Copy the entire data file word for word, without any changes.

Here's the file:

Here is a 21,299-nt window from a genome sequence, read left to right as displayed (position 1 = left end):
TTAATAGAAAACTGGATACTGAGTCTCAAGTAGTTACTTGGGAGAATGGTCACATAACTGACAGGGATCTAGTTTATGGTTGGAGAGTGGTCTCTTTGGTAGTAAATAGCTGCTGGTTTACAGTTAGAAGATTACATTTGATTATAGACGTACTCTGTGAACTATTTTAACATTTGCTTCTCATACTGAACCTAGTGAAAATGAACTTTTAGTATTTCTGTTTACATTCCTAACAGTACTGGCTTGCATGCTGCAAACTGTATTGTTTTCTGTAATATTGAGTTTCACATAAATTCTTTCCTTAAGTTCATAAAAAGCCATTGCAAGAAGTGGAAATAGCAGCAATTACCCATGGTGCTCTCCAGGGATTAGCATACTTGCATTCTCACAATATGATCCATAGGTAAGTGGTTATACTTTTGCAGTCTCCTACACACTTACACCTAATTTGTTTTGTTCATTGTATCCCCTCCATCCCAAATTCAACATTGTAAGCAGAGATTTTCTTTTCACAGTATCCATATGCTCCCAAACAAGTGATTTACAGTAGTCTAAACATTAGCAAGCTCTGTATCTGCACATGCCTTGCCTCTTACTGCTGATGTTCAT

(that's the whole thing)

Here is a 21,299-nt window from a genome sequence, read left to right as displayed (position 1 = left end):
TTAATAGAAAACTGGATACTGAGTCTCAAGTAGTTACTTGGGAGAATGGTCACATAACTGACAGGGATCTAGTTTATGGTTGGAGAGTGGTCTCTTTGGTAGTAAATAGCTGCTGGTTTACAGTTAGAAGATTACATTTGATTATAGACGTACTCTGTGAACTATTTTAACATTTGCTTCTCATACTGAACCTAGTGAAAATGAACTTTTAGTATTTCTGTTTACATTCCTAACAGTACTGGCTTGCATGCTGCAAACTGTATTGTTTTCTGTAATATTGAGTTTCACATAAATTCTTTCCTTAAGTTCATAAAAAGCCATTGCAAGAAGTGGAAATAGCAGCAATTACCCATGGTGCTCTCCAGGGATTAGCATACTTGCATTCTCACAATATGATCCATAGGTAAGTGGTTATACTTTTGCAGTCTCCTACACACTTACACCTAATTTGTTTTGTTCATTGTATCCCCTCCATCCCAAATTCAACATTGTAAGCAGAGATTTTCTTTTCACAGTATCCATATGCTCCCAAACAAGTGATTTACAGTAGTCTAAACATTAGCAAGCTCTGTATCTGCACATGCCTTGCCTCTTACTGCTGATGTTCAT